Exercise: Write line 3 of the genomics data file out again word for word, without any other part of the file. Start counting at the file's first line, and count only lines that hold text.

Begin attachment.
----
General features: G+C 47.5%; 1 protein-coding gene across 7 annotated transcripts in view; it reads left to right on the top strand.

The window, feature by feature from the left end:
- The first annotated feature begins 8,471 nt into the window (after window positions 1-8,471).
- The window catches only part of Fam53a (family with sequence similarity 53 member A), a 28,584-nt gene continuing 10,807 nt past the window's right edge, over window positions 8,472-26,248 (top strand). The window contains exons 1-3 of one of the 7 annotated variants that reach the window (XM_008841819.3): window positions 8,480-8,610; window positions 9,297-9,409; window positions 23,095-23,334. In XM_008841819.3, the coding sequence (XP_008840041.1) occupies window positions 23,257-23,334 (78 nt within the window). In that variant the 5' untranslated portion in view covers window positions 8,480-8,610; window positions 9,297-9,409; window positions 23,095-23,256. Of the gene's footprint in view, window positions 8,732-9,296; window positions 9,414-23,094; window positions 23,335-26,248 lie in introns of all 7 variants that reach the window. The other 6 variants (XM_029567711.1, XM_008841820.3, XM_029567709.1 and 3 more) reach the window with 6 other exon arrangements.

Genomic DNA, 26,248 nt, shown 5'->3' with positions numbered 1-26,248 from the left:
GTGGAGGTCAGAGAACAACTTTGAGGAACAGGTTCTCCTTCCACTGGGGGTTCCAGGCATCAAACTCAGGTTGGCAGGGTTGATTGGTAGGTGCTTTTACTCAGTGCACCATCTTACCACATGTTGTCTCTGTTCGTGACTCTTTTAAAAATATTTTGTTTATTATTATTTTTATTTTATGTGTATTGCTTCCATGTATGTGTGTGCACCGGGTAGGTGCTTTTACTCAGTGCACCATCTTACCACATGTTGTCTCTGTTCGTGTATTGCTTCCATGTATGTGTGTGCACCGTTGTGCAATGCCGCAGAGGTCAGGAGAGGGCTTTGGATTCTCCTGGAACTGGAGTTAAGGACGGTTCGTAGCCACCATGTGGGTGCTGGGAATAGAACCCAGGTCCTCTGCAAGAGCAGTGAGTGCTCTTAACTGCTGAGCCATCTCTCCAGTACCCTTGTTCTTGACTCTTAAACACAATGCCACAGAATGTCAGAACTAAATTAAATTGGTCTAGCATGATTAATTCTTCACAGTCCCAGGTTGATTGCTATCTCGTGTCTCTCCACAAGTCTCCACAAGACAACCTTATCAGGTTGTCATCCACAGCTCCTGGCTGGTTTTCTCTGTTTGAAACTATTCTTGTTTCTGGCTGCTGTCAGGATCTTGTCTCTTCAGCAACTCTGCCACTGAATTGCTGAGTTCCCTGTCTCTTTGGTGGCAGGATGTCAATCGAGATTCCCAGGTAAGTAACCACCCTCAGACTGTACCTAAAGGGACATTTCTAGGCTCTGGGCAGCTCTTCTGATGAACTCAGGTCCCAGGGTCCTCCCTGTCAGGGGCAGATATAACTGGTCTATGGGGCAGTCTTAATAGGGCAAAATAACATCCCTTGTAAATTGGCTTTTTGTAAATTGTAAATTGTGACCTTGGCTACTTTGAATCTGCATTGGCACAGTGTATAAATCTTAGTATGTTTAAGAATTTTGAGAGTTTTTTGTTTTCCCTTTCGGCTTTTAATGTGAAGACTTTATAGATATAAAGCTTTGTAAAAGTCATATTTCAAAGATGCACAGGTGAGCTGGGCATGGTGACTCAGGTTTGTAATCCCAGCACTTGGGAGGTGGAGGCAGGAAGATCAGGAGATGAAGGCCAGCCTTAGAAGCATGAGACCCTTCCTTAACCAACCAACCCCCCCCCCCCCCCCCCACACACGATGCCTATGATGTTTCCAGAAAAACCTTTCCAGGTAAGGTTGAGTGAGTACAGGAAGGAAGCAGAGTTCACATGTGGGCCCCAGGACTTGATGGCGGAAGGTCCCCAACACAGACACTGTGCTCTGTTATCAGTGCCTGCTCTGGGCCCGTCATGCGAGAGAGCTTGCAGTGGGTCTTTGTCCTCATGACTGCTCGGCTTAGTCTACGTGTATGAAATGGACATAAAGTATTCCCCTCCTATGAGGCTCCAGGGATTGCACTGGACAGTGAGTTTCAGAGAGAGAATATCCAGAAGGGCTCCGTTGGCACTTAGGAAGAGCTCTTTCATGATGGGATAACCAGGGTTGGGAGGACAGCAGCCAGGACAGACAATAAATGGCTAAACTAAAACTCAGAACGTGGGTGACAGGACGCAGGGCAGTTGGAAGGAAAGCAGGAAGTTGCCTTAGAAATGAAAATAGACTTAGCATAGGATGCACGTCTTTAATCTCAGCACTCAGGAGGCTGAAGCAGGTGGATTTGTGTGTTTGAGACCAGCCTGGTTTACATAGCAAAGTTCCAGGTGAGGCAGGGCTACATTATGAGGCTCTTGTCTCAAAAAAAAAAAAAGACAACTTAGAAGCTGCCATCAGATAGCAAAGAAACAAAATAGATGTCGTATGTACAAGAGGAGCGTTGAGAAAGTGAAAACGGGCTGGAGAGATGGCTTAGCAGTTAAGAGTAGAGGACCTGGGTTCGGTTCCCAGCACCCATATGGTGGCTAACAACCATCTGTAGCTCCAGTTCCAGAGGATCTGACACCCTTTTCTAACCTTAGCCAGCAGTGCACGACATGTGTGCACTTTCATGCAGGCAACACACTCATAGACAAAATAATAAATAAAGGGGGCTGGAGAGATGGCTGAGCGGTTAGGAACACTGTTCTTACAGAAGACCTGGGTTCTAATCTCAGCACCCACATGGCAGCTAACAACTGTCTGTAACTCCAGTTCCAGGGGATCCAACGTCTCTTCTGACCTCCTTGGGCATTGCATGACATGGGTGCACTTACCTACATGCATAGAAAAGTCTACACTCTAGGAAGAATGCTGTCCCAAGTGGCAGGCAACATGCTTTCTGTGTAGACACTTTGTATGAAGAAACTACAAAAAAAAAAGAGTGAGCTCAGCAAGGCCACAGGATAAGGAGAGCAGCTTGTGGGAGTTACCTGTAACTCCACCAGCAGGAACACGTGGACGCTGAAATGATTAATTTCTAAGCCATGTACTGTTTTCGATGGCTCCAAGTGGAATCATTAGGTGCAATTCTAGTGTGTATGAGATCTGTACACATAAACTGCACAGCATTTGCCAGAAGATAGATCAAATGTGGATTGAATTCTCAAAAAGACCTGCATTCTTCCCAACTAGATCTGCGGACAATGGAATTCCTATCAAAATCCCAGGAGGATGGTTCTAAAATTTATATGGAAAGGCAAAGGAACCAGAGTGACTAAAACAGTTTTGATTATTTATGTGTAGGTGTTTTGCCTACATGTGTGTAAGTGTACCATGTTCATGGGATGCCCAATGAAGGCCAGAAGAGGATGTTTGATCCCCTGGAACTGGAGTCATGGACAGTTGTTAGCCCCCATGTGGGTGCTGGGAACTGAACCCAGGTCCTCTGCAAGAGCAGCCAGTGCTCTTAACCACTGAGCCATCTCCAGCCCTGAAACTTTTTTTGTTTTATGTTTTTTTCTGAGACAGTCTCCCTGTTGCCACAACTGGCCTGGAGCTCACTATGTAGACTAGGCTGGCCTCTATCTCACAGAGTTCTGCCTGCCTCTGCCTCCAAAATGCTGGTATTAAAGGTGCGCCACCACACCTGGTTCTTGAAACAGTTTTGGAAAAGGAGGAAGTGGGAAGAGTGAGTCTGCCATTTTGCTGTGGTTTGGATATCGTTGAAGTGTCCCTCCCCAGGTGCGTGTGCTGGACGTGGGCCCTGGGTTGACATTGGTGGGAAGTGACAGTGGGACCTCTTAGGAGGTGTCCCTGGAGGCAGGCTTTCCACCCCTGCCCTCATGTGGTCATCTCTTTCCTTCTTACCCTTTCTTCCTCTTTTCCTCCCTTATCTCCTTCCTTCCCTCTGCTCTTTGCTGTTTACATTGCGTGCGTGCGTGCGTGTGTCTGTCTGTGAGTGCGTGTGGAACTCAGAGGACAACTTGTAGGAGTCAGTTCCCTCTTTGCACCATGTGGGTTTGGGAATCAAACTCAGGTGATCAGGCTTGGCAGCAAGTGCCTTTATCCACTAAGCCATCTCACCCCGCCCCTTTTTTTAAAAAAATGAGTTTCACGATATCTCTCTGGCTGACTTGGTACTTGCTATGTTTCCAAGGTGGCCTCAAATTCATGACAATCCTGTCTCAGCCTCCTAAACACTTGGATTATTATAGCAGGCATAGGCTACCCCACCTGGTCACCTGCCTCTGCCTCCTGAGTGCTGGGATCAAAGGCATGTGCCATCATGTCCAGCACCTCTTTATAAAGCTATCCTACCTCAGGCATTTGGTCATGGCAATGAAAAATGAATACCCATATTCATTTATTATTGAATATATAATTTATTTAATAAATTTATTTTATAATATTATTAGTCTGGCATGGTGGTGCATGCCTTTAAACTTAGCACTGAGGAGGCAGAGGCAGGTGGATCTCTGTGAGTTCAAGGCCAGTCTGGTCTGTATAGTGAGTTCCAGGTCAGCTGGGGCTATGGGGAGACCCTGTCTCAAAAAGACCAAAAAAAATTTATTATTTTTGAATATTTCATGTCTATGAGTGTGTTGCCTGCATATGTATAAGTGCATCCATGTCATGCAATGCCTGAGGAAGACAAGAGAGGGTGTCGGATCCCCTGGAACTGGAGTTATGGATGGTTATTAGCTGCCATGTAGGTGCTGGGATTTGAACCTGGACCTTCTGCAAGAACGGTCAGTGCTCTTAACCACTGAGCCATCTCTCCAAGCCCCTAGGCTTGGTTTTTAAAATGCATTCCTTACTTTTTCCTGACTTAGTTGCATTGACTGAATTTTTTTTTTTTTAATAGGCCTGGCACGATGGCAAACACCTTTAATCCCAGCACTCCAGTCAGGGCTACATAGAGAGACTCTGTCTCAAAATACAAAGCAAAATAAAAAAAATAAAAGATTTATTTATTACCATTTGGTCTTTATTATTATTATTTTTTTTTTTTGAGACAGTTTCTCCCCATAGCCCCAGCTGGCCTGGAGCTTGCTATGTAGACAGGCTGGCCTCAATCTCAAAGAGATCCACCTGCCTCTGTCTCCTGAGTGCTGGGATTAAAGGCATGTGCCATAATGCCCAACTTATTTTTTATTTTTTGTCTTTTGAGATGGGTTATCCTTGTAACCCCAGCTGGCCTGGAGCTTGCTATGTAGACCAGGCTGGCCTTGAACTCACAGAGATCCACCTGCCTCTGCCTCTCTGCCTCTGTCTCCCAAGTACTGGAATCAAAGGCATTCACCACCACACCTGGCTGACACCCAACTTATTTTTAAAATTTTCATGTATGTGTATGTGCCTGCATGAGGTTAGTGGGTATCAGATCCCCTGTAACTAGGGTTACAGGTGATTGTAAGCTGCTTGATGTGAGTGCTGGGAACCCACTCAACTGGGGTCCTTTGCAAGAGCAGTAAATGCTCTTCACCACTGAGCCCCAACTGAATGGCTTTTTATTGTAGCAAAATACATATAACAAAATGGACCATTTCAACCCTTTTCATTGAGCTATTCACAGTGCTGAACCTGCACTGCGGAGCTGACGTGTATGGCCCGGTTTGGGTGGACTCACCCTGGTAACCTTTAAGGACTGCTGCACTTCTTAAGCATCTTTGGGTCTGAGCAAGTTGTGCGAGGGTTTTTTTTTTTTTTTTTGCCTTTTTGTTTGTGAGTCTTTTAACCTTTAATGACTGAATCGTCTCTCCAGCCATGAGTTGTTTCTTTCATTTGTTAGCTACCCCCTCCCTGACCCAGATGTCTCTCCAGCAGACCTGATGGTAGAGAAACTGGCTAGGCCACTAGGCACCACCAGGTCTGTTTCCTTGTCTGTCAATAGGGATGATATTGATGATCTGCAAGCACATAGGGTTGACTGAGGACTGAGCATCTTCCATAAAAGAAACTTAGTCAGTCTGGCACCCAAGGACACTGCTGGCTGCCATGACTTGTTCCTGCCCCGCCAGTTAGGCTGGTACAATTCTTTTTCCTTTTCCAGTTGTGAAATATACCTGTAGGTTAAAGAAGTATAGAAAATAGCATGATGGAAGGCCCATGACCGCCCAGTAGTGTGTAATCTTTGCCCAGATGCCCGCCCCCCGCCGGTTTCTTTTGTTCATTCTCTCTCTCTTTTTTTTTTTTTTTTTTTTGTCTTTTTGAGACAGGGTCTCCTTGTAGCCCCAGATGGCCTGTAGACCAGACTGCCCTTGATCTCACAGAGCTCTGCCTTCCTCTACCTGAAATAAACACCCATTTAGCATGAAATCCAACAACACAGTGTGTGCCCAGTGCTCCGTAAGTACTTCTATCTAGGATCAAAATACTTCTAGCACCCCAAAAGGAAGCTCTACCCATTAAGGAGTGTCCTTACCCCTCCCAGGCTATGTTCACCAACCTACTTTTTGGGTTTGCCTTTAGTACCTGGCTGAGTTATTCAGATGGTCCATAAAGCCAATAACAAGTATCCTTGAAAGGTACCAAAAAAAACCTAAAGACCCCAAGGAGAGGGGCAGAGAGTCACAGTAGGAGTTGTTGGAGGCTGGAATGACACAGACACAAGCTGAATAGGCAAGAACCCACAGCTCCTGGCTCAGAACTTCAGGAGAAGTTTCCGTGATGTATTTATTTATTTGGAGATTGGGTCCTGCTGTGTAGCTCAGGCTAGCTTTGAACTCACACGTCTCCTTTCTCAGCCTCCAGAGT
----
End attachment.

- The first annotated feature begins 8,471 nt into the window (after window positions 1-8,471).